Ontario cannabis shoppers scooped up thousands of edibles and vape products within an hour of them going on sale for the first time on the Ontario Cannabis Store’s website.
The online retailer experienced 2,000 transactions on Thursday in the hour after 70 products–cannabis-infused chocolates, cookies, soft chews, mints, tea and vapes–were made available at 9 a.m. local time.
Some products sold out within a half-hour, said the cannabis distributor’s spokesperson Daffyd Roderick.
“At 8:59 a.m., we had 3,000 people in the lobby hitting refresh, waiting to get online, so there was obviously some excitement in the marketplace,” he said.
“We were sold out of soft chew products within 25 minutes.”
The rollout is part of Cannabis 2.0, where the country is allowing a second wave of products like edibles, extracts and topicals to hit the market following the October 2018 legalization of cannabis in Canada. The frenzied pace of sales online Thursday comes after the products first appeared on store shelves last week. Such items were approved for sale in Canada in mid-December, but several provinces, including Ontario, delayed their rollout.
When the OCS website was first launched and the first round of cannabis products went on sale in 2018, Roderick said the site experienced “high demand,” causing online deliveries to take as long as five days to arrive. Ontario Premier Doug Ford said in the first 24 hours the OCS processed 38,000 orders.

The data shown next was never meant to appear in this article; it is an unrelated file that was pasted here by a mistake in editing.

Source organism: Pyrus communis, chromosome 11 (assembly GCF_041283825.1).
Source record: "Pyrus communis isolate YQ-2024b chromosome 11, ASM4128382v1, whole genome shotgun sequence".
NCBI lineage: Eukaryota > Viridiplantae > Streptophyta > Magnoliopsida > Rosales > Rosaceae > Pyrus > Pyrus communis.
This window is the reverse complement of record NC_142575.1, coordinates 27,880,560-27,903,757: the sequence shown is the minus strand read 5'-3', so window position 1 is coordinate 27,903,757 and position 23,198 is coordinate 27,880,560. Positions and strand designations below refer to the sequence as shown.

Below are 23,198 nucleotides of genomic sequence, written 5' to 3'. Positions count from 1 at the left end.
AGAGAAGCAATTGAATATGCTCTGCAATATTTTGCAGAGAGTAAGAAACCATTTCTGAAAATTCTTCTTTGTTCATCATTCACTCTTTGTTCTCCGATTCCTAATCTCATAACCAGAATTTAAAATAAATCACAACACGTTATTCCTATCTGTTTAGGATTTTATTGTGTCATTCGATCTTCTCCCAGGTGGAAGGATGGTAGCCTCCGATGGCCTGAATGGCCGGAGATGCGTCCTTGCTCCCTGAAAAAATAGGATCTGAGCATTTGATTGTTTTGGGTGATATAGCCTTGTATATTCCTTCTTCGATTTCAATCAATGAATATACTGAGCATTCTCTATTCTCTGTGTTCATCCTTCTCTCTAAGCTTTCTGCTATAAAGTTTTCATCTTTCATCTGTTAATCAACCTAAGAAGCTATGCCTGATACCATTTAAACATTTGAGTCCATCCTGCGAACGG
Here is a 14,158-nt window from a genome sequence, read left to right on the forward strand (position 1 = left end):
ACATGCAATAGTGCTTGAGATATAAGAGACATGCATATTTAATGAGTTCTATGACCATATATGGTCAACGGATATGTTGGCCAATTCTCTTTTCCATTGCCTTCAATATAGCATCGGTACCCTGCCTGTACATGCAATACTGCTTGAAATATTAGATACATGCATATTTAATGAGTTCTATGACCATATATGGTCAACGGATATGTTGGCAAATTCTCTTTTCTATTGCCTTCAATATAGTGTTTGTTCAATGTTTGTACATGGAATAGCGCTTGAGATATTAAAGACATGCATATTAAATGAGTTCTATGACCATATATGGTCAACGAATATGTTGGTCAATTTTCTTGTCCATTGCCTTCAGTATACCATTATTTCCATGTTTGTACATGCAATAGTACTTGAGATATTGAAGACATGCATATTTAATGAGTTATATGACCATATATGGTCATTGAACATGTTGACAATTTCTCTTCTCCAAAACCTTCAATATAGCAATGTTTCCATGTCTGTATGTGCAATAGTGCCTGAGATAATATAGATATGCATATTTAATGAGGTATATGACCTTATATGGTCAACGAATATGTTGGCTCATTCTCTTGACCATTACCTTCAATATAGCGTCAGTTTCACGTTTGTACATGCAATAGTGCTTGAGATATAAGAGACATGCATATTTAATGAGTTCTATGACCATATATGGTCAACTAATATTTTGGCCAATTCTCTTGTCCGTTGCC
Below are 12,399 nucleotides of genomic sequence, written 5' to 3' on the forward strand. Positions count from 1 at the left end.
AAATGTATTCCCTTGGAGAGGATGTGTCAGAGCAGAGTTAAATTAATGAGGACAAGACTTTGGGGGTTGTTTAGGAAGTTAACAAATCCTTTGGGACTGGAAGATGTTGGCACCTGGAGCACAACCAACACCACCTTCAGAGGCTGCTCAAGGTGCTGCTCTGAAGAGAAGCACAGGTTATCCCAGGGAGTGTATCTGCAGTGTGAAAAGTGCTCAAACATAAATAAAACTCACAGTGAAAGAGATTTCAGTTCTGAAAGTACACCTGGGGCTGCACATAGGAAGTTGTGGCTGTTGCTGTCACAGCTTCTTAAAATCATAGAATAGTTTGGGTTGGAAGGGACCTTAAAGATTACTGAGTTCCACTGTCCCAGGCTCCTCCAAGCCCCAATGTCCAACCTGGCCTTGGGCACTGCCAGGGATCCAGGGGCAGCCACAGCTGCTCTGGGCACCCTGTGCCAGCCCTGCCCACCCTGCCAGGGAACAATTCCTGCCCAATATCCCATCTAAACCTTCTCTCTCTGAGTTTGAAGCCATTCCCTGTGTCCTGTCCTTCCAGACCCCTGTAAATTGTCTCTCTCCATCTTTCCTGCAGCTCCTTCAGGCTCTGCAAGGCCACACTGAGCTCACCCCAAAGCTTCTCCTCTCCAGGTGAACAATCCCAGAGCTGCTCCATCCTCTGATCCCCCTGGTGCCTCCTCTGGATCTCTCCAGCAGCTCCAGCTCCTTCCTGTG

Roderick said the online debut of the edible and vape products went well, but acknowledged that there were “a few bumps.”
“Because there were so many people simultaneously refreshing, their page would drop and then they would hit refresh a couple times and they would get back,” he said.
When shoppers Thursday did make it through to the site, which was down between 12:01 a.m. and 9 a.m. to prepare for the launch, Roderick said they were most interested in soft chews.
Several packs were priced for between $6.65 and $12.35 and came in flavours such as raspberry vanilla, peach mango, pineapple orange, apple green tea and grapefruit hibiscus.
Roderick figured there popularity stemmed from soft chews having a "convenience factor” and because “not everybody loves chocolate.”
There were only three kinds of chocolate left for shoppers by noon, when The Canadian Press reviewed the website.
Roderick would not share when more stock would arrive or how much of each product was available for sale, but said its allotment is equal to physical stores and the distributor has a limited supply it has been provided with by licensed producers.
“We know that they’re doing their best to ramp up their production capacity and like everyone else, we’re waiting and watching for when those products are going to come,” he said. “The producers are very interested in getting these products to market, so they’re working as quickly as they can.”
The OCS expects cannabis topicals, concentrates and beverages to be sold in the coming months.